Of course, Alabama would lead the stampede to overturn Roe v Wade. Lawmakers there just passed the nation’s most restrictive abortion law. Abortions are now banned there in nearly every instance.
Deep red Alabama, named by USNews.com as tied (with Mississippi) as the nation’s most religious state. Alabama, where Pew Research reported 58 percent of people believe abortion should be illegal in all or most cases.
Contrarian Alabama, where Gov. George Wallace once stood in a schoolhouse door at the University of Alabama to keep a black student from enrolling. Wallace vowed in an inauguration speech, “segregation now, segregation tomorrow and segregation forever.”
Today, that speech would say, “No abortion now, no abortion tomorrow, no abortion ever.”
Alabama rebels when told what it can do by Washington or anyone else. But now Alabama is fine with telling women what they must do if they’re pregnant. And lawmakers don’t want to stop at their state line.
Alabama’s extraordinary power play to end abortions everywhere will likely head to the U.S. Supreme Court. That’s exactly what supporters of this bill want. They believe the Court finally will see this issue their way. Overturning the 1973 Roe v. Wade decision is the holy grail Alabama lawmakers had in mind.
An affirmative court ruling on this law would be the starting gun. Legislatures across the country would rush to pass similarly restrictive laws. They won’t care about protests. The argument that safe, clinical abortion beats a coat hanger and back alley wouldn’t register.
There is no compromise or middle ground.
They have scorn for someone who may not condone abortions but doesn’t want to legislate what a woman can do to her body. You’re all in to stop abortions, or you’re a baby-killer.
Alabama’s Senate proved that when it passed this dark-ages anti-abortion bill by a 25-6 vote. Each of the 25 who voted for approval is a white man. Democratic state Sen. Rodger Smitherman argued for an exception in cases of rape or incest.
He asked what would happen with a 12-year-old girl who was raped by her father?
Each of the 25 white men voted against that exception.
That is mind-boggling in its cruelty and tone-deafness.
But it’s Alabama, the same state that while beating its chest for the sanctity of life ranks 46th in the country for health care.
This one-ups Georgia, which last week became the fourth state to pass a law that bans abortions if a fetal heartbeat is detected.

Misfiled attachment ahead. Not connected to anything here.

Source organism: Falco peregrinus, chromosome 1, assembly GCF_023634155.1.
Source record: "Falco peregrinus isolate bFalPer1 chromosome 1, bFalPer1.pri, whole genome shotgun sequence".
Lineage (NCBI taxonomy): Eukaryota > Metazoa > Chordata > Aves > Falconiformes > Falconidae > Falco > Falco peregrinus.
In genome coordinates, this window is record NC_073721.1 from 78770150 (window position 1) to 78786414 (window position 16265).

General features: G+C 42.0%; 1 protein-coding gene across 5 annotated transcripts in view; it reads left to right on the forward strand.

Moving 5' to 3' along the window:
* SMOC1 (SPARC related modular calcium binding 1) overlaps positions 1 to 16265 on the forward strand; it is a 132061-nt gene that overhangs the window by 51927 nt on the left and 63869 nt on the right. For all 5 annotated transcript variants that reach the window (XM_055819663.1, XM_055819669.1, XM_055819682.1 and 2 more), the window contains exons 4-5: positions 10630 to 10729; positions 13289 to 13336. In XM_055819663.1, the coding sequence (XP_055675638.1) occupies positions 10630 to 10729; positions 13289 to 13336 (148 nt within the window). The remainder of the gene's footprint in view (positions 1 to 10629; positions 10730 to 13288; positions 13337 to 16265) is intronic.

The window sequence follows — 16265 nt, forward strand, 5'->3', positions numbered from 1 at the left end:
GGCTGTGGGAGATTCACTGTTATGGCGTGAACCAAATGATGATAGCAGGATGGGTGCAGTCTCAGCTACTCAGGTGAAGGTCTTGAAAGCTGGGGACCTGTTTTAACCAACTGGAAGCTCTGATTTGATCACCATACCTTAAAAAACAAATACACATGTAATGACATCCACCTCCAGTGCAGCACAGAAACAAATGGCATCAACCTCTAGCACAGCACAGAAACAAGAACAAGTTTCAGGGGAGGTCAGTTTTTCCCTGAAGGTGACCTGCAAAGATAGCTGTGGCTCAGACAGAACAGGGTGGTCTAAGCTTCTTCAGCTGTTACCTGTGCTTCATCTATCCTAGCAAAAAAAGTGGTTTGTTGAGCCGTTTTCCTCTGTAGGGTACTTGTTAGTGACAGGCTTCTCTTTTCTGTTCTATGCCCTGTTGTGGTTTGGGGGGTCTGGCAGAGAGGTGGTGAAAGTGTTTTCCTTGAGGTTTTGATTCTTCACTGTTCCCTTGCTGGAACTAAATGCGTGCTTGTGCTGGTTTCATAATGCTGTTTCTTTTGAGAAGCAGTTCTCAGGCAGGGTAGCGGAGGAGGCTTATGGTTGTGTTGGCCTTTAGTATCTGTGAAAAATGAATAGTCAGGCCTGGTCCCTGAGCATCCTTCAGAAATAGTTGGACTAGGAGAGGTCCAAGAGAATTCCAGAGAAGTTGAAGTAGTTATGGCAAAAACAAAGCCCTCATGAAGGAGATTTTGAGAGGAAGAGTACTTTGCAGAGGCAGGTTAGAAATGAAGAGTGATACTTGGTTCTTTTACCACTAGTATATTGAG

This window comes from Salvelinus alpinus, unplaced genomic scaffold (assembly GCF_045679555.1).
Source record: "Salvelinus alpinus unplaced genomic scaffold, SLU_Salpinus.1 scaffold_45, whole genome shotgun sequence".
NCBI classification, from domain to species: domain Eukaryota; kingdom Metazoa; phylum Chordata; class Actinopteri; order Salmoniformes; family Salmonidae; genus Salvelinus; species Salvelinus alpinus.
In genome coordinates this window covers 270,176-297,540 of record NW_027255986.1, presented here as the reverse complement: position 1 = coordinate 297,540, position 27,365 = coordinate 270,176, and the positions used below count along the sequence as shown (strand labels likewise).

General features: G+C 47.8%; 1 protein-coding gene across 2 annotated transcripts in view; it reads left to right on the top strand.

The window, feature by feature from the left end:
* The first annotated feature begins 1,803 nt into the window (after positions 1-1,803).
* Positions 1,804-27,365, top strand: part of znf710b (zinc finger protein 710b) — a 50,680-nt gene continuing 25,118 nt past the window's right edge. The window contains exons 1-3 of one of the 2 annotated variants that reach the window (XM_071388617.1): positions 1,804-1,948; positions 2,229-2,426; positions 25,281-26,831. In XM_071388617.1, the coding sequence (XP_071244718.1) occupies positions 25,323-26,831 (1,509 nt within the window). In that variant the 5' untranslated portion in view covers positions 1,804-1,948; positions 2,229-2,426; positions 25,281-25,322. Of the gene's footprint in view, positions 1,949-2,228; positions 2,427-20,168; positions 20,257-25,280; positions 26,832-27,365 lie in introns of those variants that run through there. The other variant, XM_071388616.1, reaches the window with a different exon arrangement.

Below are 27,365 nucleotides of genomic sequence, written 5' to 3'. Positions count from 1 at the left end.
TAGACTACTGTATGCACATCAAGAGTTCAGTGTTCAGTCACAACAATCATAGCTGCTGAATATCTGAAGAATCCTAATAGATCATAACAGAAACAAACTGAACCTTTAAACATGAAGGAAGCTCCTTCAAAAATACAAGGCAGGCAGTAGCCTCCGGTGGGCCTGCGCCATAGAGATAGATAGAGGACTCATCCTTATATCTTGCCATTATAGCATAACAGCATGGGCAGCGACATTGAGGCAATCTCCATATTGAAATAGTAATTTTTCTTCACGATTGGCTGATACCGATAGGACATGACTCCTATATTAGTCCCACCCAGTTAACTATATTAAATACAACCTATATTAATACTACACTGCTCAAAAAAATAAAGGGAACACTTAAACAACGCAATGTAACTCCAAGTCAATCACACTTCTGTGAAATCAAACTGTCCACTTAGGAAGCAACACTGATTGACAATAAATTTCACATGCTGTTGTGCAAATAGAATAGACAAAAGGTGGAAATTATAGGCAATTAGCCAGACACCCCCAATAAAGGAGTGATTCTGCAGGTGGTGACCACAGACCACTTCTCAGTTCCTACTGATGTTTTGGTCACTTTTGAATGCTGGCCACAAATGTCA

Two similar bills died in committee in Florida’s just-completed Legislative Session. HB 235 and SB 792 would have made it a felony to terminate a pregnancy once a fetal heartbeat was discovered.
But Alabama wins. It can’t get more restrictive than threatening a doctor with a 99-year prison term for performing an abortion. Alabama has virtually guaranteed the High Court will once again decide if abortion remains legal.
Others have tried to get this issue back on the national agenda, but Alabama – of course, Alabama – just showed them the way.
Of course, it did.
May 15, 2019 at 7:43 pm
Yes Alabama is the most left behind backwards backwoods state in our country!! I’m now feeling grief that my whole entire family is from that wanna be state!! But for these old men to be telling women what they can and cannot do with their bodies is unbelievable!! Bet me they won’t take of not one these in-wanted rape incest pregnancy those there will be just more in-educated, homeless , hungry people and little children born to neglect and abuse and still the state of alabama and her government will do nothing for the people of her state!!
May 16, 2019 at 12:02 pm
It was a woman who sponsored this bill and convinced 25 men to pass it in the senate after convincing all but three of her colleagues in the Alabama House to vote for it.
A woman governor signed it into law.
Since a child in the womb has been recognized in common law since 1200 and the first anti-abortion law was passed in the USA in 1841 (Maine) which led to 30-37 states with unborn child protection laws by 1865, what say you about the right to their standing to be regained in American jurisprudence? There is a whole legal history based on medical knowledge from the concept of “quickening” to the reality of birth.
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